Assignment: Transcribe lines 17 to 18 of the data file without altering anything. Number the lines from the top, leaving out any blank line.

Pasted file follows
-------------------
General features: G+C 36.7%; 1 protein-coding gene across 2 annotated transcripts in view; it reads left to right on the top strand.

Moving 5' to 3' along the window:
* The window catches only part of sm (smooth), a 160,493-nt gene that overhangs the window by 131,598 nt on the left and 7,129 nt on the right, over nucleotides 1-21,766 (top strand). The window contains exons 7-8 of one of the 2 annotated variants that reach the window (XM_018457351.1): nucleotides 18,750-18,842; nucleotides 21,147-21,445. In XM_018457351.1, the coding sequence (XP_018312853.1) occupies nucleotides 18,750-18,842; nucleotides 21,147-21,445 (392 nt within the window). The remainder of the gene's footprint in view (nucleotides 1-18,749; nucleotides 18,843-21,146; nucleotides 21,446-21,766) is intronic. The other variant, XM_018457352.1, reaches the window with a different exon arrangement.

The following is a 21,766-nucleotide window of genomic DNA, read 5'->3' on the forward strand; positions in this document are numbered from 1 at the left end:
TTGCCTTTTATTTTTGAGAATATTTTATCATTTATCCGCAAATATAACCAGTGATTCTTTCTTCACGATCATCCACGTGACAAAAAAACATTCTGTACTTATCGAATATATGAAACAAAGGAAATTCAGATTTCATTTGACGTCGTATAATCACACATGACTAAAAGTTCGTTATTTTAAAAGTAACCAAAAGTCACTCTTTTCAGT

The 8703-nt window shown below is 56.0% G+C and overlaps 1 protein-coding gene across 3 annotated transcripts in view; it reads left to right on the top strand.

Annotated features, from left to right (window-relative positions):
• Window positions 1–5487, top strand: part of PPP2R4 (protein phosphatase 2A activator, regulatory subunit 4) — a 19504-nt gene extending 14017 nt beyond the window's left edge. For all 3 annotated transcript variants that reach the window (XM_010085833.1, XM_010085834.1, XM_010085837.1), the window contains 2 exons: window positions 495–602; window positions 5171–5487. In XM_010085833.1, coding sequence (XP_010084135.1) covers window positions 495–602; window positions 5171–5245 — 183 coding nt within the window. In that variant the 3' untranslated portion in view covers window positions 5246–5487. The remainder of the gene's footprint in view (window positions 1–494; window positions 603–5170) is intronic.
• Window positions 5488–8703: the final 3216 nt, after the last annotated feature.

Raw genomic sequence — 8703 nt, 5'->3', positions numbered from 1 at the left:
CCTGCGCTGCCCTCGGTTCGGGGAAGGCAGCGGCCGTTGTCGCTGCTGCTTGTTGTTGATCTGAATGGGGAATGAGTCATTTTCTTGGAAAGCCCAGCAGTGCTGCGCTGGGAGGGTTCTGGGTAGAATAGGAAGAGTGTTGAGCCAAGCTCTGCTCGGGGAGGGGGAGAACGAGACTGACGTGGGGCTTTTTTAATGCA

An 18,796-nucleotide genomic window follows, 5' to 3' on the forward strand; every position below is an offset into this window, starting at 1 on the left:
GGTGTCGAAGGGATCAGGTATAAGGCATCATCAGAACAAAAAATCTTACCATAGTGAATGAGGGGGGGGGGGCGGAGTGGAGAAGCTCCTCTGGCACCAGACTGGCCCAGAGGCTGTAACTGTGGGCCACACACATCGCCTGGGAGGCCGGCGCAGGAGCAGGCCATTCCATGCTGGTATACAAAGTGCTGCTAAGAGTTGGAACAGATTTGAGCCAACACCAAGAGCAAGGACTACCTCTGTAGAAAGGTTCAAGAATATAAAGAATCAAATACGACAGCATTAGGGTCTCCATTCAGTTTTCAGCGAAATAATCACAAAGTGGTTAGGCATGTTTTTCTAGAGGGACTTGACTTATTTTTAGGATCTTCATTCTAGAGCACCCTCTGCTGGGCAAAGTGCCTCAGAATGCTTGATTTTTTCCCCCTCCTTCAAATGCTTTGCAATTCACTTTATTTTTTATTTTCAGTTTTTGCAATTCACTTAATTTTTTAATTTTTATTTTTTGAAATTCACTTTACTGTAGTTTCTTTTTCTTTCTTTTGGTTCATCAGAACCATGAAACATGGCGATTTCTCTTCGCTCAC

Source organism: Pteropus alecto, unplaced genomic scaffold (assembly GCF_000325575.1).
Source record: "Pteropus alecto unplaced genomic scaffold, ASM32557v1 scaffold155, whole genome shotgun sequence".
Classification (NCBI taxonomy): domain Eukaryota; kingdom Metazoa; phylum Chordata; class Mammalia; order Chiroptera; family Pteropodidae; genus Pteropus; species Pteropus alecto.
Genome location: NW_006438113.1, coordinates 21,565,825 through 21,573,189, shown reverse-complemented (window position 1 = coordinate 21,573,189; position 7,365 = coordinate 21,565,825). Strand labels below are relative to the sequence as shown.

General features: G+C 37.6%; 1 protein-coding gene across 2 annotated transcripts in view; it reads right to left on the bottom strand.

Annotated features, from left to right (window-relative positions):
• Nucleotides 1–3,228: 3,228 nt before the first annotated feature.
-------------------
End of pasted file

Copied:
Genome location: NW_006438113.1, coordinates 21,565,825 through 21,573,189, shown reverse-complemented (window position 1 = coordinate 21,573,189; position 7,365 = coordinate 21,565,825). Strand labels below are relative to the sequence as shown.

General features: G+C 37.6%; 1 protein-coding gene across 2 annotated transcripts in view; it reads right to left on the bottom strand.